Where There's A William

there's always aweigh

Further (Retail) Evolution In Action

Last month, I wrote about a rumor public accusation that Amazon.com was getting out of firearms-related product sales.  As part of that, I communicated with Amazon’s customer relations staff and received the following reply:

Hi William,

I’m Amanda Nix of Amazon.com’s Executive Customer Relations team. Jeff Bezos received your email and asked me to respond on his behalf.

We appreciate your feedback and have forwarded it to the correct team internally.

Thanks for choosing Amazon.com.

Regards,

Amanda Nix
Executive Customer Relations
Amazon.com

Now, I am very definitely not calling Ms. Nix anything remotely like a fibber based solely on my own cynicism regarding Jeff Bezos’ reading habits, but …  šŸ™‚

Subsequent to that email exchange I have noticed several examples of this type of semi-specific link to Amazon.com’s continuing to offer a product line-up that specifically caters to firearms shooters interests, without any sort of obvious exterior motivation for the notice (a topically related holiday or other public event for example).

Causation?  Correlation? Wish-fulfillment fantasy?

Other than the last (all too possible) suggestion, I can’t say – and Jeff remains conspicuously enigmatic on the question, but as an exercise in strategy this offers an excellent example of the principle of defeating an attack via indirect (and less expensive) means.

By having arguably the most influential individual Amazon.com affiliate periodically make note of an otherwise unremarkable retail product offered by Amazon.com (and there may well be others; I don’t keep track of Jeff and the gang’s sales metrics per se), Amazon.com is able to apply the sales leverage generated by its affiliate program directly to its advertising needs of the moment at no additional cost beyond that intrinsic to the affiliate program structure itself.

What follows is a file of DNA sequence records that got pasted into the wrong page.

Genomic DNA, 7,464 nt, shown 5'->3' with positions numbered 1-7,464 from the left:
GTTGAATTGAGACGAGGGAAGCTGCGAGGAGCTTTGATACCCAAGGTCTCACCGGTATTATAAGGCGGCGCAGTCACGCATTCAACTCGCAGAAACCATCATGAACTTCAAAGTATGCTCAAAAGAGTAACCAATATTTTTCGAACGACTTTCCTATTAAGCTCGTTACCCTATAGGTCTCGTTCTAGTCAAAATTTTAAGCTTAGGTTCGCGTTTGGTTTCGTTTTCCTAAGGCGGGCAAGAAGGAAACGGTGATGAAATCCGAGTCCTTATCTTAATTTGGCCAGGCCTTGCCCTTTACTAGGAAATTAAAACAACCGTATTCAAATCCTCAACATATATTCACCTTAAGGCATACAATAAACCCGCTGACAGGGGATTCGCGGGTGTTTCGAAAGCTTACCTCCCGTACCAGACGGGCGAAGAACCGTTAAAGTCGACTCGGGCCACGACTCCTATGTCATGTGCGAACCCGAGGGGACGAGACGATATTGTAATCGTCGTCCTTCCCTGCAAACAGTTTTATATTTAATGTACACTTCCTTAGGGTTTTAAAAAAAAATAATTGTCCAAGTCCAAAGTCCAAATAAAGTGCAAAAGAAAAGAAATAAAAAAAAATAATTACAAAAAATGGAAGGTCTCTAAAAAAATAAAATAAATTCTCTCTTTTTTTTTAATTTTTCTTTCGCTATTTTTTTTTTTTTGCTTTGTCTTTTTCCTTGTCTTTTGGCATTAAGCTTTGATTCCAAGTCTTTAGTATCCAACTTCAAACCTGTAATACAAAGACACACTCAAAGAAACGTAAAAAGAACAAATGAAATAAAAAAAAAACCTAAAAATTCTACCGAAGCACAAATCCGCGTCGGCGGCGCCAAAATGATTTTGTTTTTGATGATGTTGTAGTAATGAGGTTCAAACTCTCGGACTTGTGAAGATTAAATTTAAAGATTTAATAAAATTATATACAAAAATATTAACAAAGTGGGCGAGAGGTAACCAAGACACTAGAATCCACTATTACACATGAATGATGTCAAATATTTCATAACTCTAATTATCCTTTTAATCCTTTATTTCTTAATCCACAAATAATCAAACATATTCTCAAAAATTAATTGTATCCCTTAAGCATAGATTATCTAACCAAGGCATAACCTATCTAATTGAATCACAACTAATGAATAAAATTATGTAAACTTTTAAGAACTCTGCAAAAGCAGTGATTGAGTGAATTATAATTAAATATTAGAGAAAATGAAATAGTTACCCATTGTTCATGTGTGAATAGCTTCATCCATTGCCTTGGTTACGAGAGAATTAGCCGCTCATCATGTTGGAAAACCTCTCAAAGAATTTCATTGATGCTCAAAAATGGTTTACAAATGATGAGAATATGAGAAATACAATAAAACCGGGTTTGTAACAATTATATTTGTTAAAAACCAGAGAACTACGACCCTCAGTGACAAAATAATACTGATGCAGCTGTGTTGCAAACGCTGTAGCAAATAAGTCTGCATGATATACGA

Sun Tzu would approve, I think.

Which leads me to conclude that this understated-but-determined support of peoples beliefs deserves recognition.  With that in mind, I propose that this April 15th, we who participate in gun ownership acknowledge Amazon.com’s refusal to bow to political (or other public and private) pressure to abandon our market interests by purchasing something gun-related from Amazon.com on that calendar date. 

I expect most firearms shooters at least are familiar with the concept of April 15th being BAG (Buy A Gun) Day by now; I first learned of it from Kim du Toit’s now-defunct blog some 10-or-so years ago.  The idea being to deliberately correlate exercising our freedom to own a firearm with the (for Americans anyway) mandated federal income tax filing date.  In similar fashion, I think extending this notion to include Amazon.com this year would be an excellent means of recognizing their willingness to continue serving our market interests just as they have historically done.  Steadfast support deserves its own reward, I suggest.

This doesn’t have to be a special purchase, or even especially large financially; just be sure you submit an order on April 15th and include something gun related along with all the rest.

Worth doing?

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